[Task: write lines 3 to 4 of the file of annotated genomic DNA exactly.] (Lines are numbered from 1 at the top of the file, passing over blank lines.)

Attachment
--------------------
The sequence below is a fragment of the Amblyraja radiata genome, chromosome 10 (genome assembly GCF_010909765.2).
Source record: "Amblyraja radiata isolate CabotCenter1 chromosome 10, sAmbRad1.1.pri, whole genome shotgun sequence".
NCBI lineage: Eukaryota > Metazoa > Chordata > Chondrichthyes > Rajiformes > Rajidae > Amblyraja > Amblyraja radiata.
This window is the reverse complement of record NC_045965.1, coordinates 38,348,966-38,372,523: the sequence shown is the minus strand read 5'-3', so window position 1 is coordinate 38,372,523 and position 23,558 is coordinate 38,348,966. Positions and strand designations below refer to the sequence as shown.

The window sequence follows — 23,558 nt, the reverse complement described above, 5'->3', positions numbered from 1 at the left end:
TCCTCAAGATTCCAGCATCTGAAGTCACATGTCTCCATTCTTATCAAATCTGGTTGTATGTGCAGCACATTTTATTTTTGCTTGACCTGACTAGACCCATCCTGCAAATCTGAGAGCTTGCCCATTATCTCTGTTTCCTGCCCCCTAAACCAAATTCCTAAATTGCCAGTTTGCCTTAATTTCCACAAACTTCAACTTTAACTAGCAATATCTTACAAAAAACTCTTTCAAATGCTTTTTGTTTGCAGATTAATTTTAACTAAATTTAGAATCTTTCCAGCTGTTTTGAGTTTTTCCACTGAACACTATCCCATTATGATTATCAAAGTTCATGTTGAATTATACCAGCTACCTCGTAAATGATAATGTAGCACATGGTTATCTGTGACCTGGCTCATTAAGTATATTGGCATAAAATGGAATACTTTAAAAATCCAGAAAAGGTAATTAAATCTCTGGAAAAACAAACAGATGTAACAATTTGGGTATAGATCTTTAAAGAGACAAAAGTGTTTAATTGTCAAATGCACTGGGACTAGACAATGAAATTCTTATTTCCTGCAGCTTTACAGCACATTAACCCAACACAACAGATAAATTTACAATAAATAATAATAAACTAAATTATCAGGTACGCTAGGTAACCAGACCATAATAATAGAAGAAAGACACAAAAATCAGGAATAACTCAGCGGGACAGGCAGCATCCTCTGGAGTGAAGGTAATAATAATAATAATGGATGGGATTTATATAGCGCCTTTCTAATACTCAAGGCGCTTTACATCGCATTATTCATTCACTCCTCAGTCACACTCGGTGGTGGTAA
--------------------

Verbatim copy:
NCBI lineage: Eukaryota > Metazoa > Chordata > Chondrichthyes > Rajiformes > Rajidae > Amblyraja > Amblyraja radiata.
This window is the reverse complement of record NC_045965.1, coordinates 38,348,966-38,372,523: the sequence shown is the minus strand read 5'-3', so window position 1 is coordinate 38,372,523 and position 23,558 is coordinate 38,348,966. Positions and strand designations below refer to the sequence as shown.